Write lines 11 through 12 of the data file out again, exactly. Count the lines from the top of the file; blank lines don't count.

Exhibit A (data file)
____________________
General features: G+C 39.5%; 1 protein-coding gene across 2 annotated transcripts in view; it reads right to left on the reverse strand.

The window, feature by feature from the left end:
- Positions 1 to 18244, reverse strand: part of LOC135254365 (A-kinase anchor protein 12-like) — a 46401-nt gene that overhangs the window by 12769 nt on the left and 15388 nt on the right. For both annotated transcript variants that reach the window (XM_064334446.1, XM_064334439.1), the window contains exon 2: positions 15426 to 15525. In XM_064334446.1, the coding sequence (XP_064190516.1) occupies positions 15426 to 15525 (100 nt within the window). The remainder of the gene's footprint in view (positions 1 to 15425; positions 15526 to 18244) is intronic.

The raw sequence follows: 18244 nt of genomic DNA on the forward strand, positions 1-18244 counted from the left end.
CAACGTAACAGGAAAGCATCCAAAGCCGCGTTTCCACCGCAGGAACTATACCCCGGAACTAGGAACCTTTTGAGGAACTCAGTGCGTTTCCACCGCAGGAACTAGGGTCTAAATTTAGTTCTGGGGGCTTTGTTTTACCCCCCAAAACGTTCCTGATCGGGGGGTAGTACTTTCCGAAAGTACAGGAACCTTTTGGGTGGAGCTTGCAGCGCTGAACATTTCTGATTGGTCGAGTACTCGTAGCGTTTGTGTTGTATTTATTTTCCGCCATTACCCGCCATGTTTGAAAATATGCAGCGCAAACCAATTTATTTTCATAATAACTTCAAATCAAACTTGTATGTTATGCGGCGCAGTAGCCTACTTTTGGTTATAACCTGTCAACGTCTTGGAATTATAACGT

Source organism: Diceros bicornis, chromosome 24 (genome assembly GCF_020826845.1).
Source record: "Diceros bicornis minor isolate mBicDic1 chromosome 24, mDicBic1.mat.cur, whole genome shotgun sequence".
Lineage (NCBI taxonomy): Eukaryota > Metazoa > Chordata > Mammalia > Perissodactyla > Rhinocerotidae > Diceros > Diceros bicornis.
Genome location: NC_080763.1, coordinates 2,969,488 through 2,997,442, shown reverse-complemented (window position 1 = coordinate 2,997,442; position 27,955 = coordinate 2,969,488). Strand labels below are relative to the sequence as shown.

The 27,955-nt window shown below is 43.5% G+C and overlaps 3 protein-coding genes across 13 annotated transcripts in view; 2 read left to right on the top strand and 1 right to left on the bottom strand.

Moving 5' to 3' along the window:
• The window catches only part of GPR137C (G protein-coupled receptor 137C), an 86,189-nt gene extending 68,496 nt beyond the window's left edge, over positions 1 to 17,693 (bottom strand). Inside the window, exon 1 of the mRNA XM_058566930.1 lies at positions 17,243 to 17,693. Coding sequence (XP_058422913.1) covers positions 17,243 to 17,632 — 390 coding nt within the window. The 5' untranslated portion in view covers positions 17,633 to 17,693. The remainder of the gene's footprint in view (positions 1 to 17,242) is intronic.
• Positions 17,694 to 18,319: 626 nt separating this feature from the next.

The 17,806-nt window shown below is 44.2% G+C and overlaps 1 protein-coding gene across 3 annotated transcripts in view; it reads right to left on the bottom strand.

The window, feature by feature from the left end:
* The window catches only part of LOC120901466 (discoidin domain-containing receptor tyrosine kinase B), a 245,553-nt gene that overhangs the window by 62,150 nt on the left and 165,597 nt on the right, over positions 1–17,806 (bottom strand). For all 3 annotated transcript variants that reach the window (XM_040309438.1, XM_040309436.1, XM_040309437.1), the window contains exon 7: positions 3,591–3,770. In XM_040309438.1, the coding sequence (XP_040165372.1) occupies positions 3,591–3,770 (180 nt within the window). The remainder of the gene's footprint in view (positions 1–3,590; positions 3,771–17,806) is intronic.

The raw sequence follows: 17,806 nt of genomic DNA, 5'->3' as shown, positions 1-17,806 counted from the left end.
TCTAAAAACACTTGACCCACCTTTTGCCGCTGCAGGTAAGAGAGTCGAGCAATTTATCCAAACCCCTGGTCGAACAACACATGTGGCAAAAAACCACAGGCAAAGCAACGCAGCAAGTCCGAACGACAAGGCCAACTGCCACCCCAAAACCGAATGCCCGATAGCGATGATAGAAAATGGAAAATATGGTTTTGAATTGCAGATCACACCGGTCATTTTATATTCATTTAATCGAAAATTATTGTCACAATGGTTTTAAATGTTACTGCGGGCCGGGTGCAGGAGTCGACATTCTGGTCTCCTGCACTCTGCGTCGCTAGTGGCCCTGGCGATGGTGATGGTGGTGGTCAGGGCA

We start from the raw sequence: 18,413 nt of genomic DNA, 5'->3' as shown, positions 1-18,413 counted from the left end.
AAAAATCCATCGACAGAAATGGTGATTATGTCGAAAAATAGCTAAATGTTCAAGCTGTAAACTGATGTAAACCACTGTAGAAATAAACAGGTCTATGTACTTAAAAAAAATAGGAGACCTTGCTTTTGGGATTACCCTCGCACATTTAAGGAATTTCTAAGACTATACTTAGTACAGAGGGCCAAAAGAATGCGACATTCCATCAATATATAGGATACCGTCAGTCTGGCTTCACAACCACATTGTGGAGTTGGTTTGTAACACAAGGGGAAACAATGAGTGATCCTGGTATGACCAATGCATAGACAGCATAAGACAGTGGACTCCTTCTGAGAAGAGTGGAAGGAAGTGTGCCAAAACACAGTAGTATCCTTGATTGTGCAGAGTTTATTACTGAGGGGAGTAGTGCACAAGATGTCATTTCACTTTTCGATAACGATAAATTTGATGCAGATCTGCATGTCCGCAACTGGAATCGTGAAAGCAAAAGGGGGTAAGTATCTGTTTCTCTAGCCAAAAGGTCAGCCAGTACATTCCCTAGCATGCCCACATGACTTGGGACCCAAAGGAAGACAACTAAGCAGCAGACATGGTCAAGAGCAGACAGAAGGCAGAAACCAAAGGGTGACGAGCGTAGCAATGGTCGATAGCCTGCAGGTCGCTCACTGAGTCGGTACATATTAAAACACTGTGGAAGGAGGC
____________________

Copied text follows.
Moving 5' to 3' along the window:
• The window catches only part of GPR137C (G protein-coupled receptor 137C), an 86,189-nt gene extending 68,496 nt beyond the window's left edge, over positions 1 to 17,693 (bottom strand). Inside the window, exon 1 of the mRNA XM_058566930.1 lies at positions 17,243 to 17,693. Coding sequence (XP_058422913.1) covers positions 17,243 to 17,632 — 390 coding nt within the window. The 5' untranslated portion in view covers positions 17,633 to 17,693. The remainder of the gene's footprint in view (positions 1 to 17,242) is intronic.